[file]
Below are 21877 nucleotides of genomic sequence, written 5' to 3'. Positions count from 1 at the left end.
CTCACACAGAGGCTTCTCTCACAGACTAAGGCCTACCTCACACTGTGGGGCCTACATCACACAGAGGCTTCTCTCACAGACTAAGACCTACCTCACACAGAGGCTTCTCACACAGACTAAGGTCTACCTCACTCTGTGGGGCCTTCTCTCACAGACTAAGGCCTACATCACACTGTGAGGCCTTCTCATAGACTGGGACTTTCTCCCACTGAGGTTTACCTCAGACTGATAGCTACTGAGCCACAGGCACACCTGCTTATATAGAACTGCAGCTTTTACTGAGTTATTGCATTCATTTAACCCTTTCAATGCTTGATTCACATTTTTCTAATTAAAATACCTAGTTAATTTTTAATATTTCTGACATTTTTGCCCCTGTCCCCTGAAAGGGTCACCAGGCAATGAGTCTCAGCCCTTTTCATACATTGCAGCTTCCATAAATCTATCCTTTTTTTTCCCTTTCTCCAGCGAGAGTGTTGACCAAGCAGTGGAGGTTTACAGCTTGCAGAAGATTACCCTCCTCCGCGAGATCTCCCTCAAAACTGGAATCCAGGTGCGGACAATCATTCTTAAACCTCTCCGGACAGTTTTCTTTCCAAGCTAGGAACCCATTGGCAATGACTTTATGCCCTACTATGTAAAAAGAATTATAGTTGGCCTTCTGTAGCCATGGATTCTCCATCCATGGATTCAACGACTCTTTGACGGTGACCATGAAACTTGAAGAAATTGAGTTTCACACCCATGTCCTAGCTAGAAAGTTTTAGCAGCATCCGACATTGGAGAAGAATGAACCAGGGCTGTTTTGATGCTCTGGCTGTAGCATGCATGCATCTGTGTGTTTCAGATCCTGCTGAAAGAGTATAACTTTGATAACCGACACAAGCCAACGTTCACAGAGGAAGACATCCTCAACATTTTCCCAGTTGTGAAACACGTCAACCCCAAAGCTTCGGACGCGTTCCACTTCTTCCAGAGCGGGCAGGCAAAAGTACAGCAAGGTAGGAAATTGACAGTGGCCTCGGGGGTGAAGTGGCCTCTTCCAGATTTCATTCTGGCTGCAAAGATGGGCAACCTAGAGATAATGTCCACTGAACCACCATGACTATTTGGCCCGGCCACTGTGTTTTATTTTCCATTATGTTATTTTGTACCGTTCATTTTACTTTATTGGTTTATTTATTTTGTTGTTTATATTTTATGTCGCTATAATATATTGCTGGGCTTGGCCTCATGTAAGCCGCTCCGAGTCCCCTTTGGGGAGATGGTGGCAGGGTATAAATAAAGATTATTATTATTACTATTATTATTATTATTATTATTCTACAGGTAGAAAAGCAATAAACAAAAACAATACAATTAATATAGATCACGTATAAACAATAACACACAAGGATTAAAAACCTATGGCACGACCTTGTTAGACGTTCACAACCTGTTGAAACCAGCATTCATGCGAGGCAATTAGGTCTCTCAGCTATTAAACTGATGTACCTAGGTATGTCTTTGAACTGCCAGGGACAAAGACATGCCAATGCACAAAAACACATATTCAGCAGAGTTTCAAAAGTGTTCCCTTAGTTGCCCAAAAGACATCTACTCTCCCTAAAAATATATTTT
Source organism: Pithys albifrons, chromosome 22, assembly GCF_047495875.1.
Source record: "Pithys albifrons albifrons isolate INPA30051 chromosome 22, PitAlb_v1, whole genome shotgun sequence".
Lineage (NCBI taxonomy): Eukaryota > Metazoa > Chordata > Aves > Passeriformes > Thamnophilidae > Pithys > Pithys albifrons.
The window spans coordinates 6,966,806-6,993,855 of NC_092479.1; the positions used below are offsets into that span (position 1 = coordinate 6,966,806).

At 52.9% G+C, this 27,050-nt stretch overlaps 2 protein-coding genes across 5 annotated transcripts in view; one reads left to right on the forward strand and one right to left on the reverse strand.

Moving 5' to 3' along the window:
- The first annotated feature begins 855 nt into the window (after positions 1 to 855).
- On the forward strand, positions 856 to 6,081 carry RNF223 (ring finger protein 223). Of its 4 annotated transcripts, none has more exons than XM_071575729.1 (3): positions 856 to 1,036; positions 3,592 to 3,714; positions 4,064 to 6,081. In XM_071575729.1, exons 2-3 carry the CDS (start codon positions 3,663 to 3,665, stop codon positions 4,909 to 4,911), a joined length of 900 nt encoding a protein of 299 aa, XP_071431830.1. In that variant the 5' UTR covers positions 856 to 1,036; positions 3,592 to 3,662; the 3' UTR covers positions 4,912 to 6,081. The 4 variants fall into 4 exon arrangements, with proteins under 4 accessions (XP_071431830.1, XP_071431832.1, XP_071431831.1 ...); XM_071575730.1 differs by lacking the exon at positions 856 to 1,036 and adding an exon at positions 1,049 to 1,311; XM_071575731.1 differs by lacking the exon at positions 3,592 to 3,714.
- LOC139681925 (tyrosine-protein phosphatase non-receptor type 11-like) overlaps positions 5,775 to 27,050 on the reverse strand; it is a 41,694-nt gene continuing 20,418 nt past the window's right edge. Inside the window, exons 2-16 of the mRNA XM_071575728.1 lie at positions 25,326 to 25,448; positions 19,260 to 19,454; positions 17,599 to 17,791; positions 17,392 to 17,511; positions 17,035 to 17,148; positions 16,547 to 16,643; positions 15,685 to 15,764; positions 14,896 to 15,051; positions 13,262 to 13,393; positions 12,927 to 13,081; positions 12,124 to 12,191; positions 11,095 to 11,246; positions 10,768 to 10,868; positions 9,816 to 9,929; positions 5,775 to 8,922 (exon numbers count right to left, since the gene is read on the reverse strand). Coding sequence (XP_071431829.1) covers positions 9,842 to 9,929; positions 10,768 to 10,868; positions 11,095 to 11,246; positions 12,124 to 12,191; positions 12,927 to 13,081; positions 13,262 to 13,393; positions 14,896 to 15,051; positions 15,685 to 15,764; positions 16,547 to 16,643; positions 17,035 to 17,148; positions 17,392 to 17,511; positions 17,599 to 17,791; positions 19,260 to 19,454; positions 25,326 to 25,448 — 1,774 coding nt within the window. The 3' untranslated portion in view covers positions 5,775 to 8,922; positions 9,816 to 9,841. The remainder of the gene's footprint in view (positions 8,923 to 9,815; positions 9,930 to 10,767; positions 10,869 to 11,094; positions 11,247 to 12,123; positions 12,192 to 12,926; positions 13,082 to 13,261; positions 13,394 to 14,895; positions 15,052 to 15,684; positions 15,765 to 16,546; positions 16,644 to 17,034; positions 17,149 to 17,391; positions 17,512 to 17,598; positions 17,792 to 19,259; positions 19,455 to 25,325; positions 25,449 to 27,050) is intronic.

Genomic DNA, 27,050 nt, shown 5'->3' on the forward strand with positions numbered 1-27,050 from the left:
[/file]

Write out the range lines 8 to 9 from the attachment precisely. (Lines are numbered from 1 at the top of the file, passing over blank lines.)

Moving 5' to 3' along the window:
- The first annotated feature begins 855 nt into the window (after positions 1 to 855).